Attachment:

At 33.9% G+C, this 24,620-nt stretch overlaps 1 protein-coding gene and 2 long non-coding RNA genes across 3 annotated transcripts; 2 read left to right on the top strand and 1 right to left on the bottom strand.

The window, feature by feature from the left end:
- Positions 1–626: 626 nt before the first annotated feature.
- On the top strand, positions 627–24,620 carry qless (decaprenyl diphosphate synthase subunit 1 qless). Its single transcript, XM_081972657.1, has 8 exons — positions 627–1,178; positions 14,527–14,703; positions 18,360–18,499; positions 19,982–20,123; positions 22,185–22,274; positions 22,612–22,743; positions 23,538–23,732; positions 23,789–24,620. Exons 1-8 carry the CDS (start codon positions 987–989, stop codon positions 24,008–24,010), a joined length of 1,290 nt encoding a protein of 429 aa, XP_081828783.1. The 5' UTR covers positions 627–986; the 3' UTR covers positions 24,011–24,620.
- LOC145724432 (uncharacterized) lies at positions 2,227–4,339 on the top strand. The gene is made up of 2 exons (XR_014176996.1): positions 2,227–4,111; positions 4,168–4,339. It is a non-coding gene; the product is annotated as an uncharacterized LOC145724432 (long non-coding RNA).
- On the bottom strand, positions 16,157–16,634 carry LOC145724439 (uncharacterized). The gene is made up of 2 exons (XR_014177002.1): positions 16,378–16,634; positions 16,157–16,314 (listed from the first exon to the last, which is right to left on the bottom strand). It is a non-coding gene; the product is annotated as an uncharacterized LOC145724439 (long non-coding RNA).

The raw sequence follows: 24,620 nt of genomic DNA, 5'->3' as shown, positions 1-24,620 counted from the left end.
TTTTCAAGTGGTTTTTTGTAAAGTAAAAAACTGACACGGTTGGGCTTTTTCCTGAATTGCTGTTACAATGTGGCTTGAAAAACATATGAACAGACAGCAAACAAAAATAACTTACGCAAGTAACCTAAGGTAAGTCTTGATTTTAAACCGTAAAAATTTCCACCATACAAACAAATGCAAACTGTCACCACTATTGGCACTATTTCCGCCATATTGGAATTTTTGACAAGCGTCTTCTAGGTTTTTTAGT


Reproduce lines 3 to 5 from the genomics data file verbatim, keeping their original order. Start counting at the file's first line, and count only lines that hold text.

- Positions 1–626: 626 nt before the first annotated feature.
- On the top strand, positions 627–24,620 carry qless (decaprenyl diphosphate synthase subunit 1 qless). Its single transcript, XM_081972657.1, has 8 exons — positions 627–1,178; positions 14,527–14,703; positions 18,360–18,499; positions 19,982–20,123; positions 22,185–22,274; positions 22,612–22,743; positions 23,538–23,732; positions 23,789–24,620. Exons 1-8 carry the CDS (start codon positions 987–989, stop codon positions 24,008–24,010), a joined length of 1,290 nt encoding a protein of 429 aa, XP_081828783.1. The 5' UTR covers positions 627–986; the 3' UTR covers positions 24,011–24,620.
- LOC145724432 (uncharacterized) lies at positions 2,227–4,339 on the top strand. The gene is made up of 2 exons (XR_014176996.1): positions 2,227–4,111; positions 4,168–4,339. It is a non-coding gene; the product is annotated as an uncharacterized LOC145724432 (long non-coding RNA).